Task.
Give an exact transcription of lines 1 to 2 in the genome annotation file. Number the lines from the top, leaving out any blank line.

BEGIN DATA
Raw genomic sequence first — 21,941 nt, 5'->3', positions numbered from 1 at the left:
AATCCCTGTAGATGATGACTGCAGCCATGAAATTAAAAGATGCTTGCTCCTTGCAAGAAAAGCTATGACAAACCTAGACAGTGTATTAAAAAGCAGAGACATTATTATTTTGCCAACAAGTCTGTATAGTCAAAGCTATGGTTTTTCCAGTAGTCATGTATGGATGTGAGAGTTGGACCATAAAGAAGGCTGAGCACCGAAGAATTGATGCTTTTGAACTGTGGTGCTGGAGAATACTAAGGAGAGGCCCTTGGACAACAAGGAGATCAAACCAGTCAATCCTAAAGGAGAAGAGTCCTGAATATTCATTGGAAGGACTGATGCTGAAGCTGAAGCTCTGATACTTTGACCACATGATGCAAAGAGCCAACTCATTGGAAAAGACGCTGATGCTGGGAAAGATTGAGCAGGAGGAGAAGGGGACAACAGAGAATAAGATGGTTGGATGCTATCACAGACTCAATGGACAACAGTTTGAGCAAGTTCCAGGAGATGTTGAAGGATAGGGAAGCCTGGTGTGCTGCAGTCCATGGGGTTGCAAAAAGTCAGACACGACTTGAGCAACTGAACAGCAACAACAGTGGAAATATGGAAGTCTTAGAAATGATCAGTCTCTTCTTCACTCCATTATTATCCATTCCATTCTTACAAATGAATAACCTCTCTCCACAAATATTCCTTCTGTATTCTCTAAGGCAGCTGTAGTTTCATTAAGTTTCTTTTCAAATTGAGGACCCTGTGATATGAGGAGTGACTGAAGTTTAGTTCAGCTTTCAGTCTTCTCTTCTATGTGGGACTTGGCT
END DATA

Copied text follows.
Raw genomic sequence first — 21,941 nt, 5'->3', positions numbered from 1 at the left:
AATCCCTGTAGATGATGACTGCAGCCATGAAATTAAAAGATGCTTGCTCCTTGCAAGAAAAGCTATGACAAACCTAGACAGTGTATTAAAAAGCAGAGACATTATTATTTTGCCAACAAGTCTGTATAGTCAAAGCTATGGTTTTTCCAGTAGTCATGTATGGATGTGAGAGTTGGACCATAAAGAAGGCTGAGCACCGAAGAATTGATGCTTTTGAACTGTGGTGCTGGAGAATACTAAGGAGAGGCCCTTGGACAACAAGGAGATCAAACCAGTCAATCCTAAAGGAGAAGAGTCCTGAATATTCATTGGAAGGACTGATGCTGAAGCTGAAGCTCTGATACTTTGACCACATGATGCAAAGAGCCAACTCATTGGAAAAGACGCTGATGCTGGGAAAGATTGAGCAGGAGGAGAAGGGGACAACAGAGAATAAGATGGTTGGATGCTATCACAGACTCAATGGACAACAGTTTGAGCAAGTTCCAGGAGATGTTGAAGGATAGGGAAGCCTGGTGTGCTGCAGTCCATGGGGTTGCAAAAAGTCAGACACGACTTGAGCAACTGAACAGCAACAACAGTGGAAATATGGAAGTCTTAGAAATGATCAGTCTCTTCTTCACTCCATTATTATCCATTCCATTCTTACAAATGAATAACCTCTCTCCACAAATATTCCTTCTGTATTCTCTAAGGCAGCTGTAGTTTCATTAAGTTTCTTTTCAAATTGAGGACCCTGTGATATGAGGAGTGACTGAAGTTTAGTTCAGCTTTCAGTCTTCTCTTCTATGTGGGACTTGGCT